Even the most casual observer can plainly see where the roots of many of today's economic problems lie simply by examining two stories appearing amidst a torrent of news yesterday morning at Bloomberg.
Grabbing all the attention yesterday in this report, part of the ongoing saga of the nation's Government Sponsored Enterprises - Fannie Mae (FNM) and Freddie Mac (FRE) - companies who, depending upon who you talk to, seem to be having renewed difficulty getting their books to square, is retired Fed Governor William Poole tossing around the word "insolvency" as if that is somehow going to help the situation:
Chances are increasing that the U.S. may need to bail out Fannie Mae and the smaller Freddie Mac, former St. Louis Federal Reserve President William Poole said in an interview. Freddie Mac owed $5.2 billion more than its assets were worth in the first quarter, making it insolvent under fair value accounting rules, he said. The fair value of Fannie Mae's assets fell 66 percent to $12.2 billion, data provided by the Washington-based company show, and may be negative next quarter, Poole said.
"Congress ought to recognize that these firms are insolvent, that it is allowing these firms to continue to exist as bastions of privilege, financed by the taxpayer,'' Poole, 71, who left the Fed in March, said in the interview yesterday.
Honestly, what's he trying to accomplish with this fear mongering?
Doesn't he know that the entire U.S. financial system is based on "faith" and, regardless of the underlying condition of the world's most important mortgage lenders with the implicit multi-trillion dollar guarantee of the U.S. government, talk like this doesn't do anybody any good?
If Mr. Poole had the best interests of the housing market, financial system, and the American way of life in mind when making these comments, he would have adopted a tone more like Bloomberg columnist John Berry in yesterday's column.
Worst of Housing Crisis Is Behind Us -- Really
The intense pain caused by the bursting of the housing bubble is beginning to ease. Really.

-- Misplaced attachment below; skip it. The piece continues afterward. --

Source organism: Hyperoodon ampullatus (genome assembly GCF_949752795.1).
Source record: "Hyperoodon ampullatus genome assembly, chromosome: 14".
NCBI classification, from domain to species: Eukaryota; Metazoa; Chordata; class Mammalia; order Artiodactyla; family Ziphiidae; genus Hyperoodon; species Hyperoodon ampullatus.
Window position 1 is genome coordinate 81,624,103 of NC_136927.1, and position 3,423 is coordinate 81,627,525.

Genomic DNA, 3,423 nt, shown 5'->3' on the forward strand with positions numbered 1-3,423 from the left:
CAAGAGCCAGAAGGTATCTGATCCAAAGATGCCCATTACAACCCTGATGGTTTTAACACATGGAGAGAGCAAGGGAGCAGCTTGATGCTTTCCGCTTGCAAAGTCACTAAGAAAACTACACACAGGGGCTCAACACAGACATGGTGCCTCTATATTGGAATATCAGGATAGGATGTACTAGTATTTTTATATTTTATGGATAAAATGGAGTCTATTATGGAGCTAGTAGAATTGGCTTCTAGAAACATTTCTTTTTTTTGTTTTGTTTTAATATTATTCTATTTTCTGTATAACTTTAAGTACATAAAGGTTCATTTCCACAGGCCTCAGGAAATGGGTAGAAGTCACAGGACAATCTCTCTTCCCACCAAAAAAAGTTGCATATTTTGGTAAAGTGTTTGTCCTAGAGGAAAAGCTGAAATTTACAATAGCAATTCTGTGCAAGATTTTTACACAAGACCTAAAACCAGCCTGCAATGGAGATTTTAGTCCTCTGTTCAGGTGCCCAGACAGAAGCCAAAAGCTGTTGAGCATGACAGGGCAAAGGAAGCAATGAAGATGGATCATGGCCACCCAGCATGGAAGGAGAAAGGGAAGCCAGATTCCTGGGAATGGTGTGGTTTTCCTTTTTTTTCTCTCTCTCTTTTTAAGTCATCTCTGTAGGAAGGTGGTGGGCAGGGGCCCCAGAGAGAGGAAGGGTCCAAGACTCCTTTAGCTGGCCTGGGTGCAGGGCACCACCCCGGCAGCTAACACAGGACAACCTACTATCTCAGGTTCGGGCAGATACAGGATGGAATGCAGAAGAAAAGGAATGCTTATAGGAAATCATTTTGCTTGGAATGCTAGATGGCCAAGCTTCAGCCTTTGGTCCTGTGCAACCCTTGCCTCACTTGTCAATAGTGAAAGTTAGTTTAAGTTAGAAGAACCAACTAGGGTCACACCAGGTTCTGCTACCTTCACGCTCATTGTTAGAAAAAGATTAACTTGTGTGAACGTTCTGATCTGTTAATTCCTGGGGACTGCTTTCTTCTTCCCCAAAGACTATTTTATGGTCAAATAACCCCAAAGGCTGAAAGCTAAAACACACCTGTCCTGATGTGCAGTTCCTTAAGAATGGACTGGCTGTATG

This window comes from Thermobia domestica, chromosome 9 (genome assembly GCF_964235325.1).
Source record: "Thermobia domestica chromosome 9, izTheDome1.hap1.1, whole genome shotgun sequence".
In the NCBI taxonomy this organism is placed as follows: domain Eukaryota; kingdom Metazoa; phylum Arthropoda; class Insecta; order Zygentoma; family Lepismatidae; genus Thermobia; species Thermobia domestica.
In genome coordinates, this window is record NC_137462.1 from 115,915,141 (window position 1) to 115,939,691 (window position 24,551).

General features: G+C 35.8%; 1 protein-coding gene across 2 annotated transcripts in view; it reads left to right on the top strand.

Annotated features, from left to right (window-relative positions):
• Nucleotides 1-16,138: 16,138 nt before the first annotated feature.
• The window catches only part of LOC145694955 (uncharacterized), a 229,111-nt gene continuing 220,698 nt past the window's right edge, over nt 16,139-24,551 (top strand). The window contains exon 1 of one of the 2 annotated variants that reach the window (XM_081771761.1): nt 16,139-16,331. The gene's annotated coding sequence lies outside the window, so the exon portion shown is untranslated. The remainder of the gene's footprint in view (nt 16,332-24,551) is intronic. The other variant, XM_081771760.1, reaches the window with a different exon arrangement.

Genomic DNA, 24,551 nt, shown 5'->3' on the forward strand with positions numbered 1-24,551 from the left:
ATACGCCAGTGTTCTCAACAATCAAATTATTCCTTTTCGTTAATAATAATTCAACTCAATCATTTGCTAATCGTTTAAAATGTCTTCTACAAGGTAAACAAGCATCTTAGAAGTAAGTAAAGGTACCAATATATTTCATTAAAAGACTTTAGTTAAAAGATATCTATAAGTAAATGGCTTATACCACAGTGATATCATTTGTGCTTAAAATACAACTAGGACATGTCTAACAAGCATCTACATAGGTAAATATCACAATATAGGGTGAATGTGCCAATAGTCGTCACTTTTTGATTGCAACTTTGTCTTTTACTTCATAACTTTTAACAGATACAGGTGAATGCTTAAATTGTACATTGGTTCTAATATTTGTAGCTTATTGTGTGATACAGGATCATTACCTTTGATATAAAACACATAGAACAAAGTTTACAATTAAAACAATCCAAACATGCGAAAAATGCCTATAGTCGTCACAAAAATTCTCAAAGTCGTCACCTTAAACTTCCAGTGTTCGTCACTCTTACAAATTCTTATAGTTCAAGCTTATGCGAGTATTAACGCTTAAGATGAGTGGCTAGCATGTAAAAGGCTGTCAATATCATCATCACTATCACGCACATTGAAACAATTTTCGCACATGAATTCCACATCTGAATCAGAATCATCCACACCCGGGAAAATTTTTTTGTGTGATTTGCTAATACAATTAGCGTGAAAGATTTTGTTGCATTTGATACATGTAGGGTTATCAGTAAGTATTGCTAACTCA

That may be hard to believe, given the rapid increase in mortgage foreclosures, big year-over-year declines in home prices and housing starts, and continuing writedowns in the value of mortgage-backed securities.
Yet a close look at the recent flow of housing data provides convincing evidence that the worst of the decline is over. Investors who are fleeing financial-institution stocks -- including those of Fannie Mae and Freddie Mac -- ought to think twice about the housing outlook.
Take sales of existing homes, which account for about 85 percent of all U.S. housing sales. They peaked at an annual rate of 7.25 million in the fall of 2005 and fell to 4.89 million in January. In May, it was 4.99 million.
The recent figures aren't a guarantee that such sales won't decline a bit more in coming months. Still, their relative stability probably indicates that home prices have dropped enough to encourage buyers to re-enter the market. And there's no reason to think the huge drop in sales since 2005 will be repeated.
That's the way you do it. Happy talk like this is just the cure for what ails the economy - get enough people on board with this line of thinking and you can virtually "will the economy back to health."
William Poole ought to be ashamed of himself.
[Note: Please just ignore the whole idea that the stabilization of sales at historic lows is, in large part, a result of the massive wave of foreclosures that are coming back onto the market and that this will only exacerbate home price declines, resulting in even more foreclosures, all of which will have a debilitating effect on the economy as a whole.]
How many times do people have to see existing home sales stabilizing before they will be convinced that it will only be a matter of months, a year or two at the most, before we can all return to life as we knew it in 2005, when we were all rich beyond our wildest dreams simply as a result of owning a home and we could all borrow and spend freely?
Everybody just think positive!